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Review: Hotel Transylvania 2

Hotel Transylvania 2
09.25.2015
5 10

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PLOT: Hotel Transylvania owner Dracula becomes obsessed with finding out if his new grandson takes after his vampire daughter or human son-in-law. 

REVIEW: If you've got a kid who's jonesing for the Halloween season, you could do worse than HOTEL TRANSYLVANIA 2, an uninspired but inoffensive sequel to the 2012 hit. If you yourself are a big kid jonesing for the Halloween season - as yours truly is - then you're likely to find yourself smiling here and there at the movie's many silly monsters, while consistently yearning for a script that has more interesting things for them to say and do. This being an Adam Sandler comedy (he stars, co-wrote and produced), it's hardly surprising that the film takes the easy way out when it comes to its comedic bits, with sophomoric puns and uninspired visual gags ruling the day. Thank goodness it's so colorful.

 

The film's beginning gradually fast-forwards many years after the events of the first one. Dracula (Sandler) comfortably runs his resort for creatures of the night with the assistance of his goofy human son-in-law Jonathan (Andy Samberg). When Drac finds out his daughter Mavis (Selena Gomez) is pregnant, he's over the moon with the thought of his bloodsucking lineage continuing, even while his daughter warns the baby may not end up being a vampire after all. Cut to four years after the baby, named Dennis (or Dennisivich as Drac calls him), has been born, and he's still not exhibiting any monstrous behavior. Concerned, Drac enlists his pals Frank (Kevin James), Wayne (Steve Buscemi), Griffin (David Spade) and Murray (Keegan Michael-Key) to help him scare the fangs out of the kid, while Jonathan takes Mavis to California to hang out with his folks (Megan Mullally and Nick Offerman).

Try as he might, Drac can't seem to get to kid to fly, hunt forest creatures or any of the other things bloodsuckers are wont to do. Indeed, even his pals have moved past those hijinks; getting Wayne the wolfman to attack a helpless deer even proves to be impossible. Soon enough, Drac must begin to accept that his grandson is a human after all, but that's not going to play well when his own father (Mel Brooks) comes to the hotel to take a look at the new addition. There are some scary villains shoehorned into the third act, but they basically come from nowhere and lead nowhere.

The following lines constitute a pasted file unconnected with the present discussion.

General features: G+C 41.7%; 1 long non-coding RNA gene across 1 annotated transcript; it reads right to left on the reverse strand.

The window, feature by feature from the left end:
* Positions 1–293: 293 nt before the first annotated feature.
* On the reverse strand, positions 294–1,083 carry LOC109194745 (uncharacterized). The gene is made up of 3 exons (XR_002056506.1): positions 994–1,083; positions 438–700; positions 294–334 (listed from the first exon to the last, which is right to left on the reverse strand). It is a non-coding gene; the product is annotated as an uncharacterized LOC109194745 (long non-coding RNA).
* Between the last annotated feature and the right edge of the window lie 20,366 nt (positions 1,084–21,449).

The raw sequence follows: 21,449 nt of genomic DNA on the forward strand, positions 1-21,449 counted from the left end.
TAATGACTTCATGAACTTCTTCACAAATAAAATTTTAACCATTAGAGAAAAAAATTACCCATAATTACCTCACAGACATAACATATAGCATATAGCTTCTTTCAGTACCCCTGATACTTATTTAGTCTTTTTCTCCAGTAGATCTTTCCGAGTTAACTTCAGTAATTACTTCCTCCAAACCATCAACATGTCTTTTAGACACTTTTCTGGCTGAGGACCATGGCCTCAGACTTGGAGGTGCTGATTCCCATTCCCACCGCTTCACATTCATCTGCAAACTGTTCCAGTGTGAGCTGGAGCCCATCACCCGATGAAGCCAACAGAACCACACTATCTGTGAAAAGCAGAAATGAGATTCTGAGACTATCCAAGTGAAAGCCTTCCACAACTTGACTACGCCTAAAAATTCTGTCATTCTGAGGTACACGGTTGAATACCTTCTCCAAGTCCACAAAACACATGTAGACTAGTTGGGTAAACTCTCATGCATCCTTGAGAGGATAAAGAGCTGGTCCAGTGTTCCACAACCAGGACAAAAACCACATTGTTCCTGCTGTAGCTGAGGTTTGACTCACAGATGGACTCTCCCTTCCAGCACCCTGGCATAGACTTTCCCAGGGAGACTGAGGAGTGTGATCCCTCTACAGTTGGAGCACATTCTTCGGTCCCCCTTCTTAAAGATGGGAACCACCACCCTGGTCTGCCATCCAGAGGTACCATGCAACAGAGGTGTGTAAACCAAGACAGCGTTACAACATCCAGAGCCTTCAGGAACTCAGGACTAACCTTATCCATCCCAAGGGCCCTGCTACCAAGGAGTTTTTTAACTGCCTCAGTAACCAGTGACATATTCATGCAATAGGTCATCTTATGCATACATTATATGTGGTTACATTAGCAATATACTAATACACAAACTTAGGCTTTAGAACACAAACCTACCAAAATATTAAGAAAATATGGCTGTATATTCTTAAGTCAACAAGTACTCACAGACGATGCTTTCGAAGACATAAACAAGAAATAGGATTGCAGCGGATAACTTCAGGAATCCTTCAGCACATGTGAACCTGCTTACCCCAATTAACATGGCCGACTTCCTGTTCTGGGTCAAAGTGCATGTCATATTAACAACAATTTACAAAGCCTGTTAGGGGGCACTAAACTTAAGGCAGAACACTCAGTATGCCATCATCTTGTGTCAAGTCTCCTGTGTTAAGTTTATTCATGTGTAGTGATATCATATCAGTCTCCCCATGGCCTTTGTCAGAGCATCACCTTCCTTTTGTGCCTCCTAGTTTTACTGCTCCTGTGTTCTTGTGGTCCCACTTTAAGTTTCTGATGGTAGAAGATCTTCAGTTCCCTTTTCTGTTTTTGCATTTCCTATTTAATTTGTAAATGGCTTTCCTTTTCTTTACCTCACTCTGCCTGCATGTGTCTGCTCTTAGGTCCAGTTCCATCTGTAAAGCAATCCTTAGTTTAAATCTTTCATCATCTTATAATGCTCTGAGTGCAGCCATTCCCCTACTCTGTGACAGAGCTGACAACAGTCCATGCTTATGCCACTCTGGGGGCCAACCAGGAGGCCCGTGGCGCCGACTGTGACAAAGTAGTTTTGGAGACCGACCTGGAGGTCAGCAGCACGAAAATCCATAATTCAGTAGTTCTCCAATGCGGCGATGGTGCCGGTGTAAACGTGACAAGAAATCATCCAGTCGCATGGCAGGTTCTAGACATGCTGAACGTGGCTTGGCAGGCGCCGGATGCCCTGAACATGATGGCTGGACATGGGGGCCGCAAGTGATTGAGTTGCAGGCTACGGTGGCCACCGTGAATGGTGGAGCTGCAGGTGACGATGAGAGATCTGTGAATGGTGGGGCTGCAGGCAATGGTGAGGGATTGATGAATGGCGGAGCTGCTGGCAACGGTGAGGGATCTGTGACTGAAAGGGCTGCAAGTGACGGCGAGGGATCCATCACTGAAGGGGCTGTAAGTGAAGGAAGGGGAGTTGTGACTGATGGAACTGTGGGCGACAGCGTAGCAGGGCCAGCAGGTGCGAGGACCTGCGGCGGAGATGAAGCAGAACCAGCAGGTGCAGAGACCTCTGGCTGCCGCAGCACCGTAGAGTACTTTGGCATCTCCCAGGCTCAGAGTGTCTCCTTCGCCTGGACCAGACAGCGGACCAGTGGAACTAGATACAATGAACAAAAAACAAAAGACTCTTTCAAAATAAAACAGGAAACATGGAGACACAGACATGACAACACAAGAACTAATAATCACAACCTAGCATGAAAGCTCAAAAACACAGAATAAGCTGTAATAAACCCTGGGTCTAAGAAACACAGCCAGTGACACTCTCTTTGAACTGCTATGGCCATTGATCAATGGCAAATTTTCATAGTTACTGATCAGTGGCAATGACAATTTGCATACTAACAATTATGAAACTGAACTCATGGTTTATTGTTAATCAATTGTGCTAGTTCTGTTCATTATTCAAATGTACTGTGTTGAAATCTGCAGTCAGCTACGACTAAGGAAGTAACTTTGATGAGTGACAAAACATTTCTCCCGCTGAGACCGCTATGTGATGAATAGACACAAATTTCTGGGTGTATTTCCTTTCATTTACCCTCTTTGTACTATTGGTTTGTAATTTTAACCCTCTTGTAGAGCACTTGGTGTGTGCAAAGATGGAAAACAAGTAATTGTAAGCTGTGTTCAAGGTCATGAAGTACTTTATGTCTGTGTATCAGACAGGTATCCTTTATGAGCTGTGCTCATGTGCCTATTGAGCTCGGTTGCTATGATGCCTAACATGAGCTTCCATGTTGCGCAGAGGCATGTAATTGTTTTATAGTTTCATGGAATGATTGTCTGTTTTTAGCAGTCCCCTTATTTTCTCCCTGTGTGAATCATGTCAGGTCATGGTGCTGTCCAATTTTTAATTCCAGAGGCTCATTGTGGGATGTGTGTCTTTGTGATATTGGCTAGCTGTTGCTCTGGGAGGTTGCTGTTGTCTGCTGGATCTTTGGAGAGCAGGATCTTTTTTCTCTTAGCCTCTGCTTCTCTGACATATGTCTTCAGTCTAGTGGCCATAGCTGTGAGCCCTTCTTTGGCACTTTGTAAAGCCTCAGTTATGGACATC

By this time, you've accepted that HOTEL TRANSYLVANIA 2 is more concerned with inserting as many lame jokes and double entendres into 90 minutes as possible than bringing you anything resembling a substantial story. Stale bits are repeated ad infinitum, like when Dracula can't figure out how to use his smart phone. (Is it because he's old or because he has really long fingernails? Both, I guess.) For a movie that was obviously lovingly crafted by its animators and well-directed by Genndy Tartakovsky (he gives these characters real bounce and expressivity), it's a shame the script seems to have been scribbled out in about a day, with the outline taking half that time. Sandler and co-writer Robert Smigel could write these sorry excuses for zingers in their sleep, and they just may have for all the hilarity they bring. In a sad effort to be hip, the movie naturally attempts to win over its tween audience by abruptly inserting several current pop songs into the proceedings, no doubt at the risk of dating the movie only a few years from now. A note: Just having animated characters sing and dance to a tune isn't funny in and of itself; a little context would be nice.

Aside from the very enjoyable animation, it's the film's overall air of amiable harmlessness that makes it, at the very least, watchable. Ultimately, you take away a general "accept everyone for who they are" message throughout, which is noble if not entirely successful. (I doubt the film's target audience is going to learn much about tolerance from this otherwise hyperactive concoction.) And let's face it, nowadays when Sandler's in a movie, you're worried the impulse to commit suicide will overtake you before the film's conclusion, so anything short of that is commendable. I don't know if there's going to be a HOTEL TRANSYLVANIA 3 (probably), but I'd love it if Sandler and company decided to gift these potentially rich characters with engaging material instead of simply putting them through the corny motions. A second note: Watch a Pixar movie sometime, fellas.

Source: JoBlo.com

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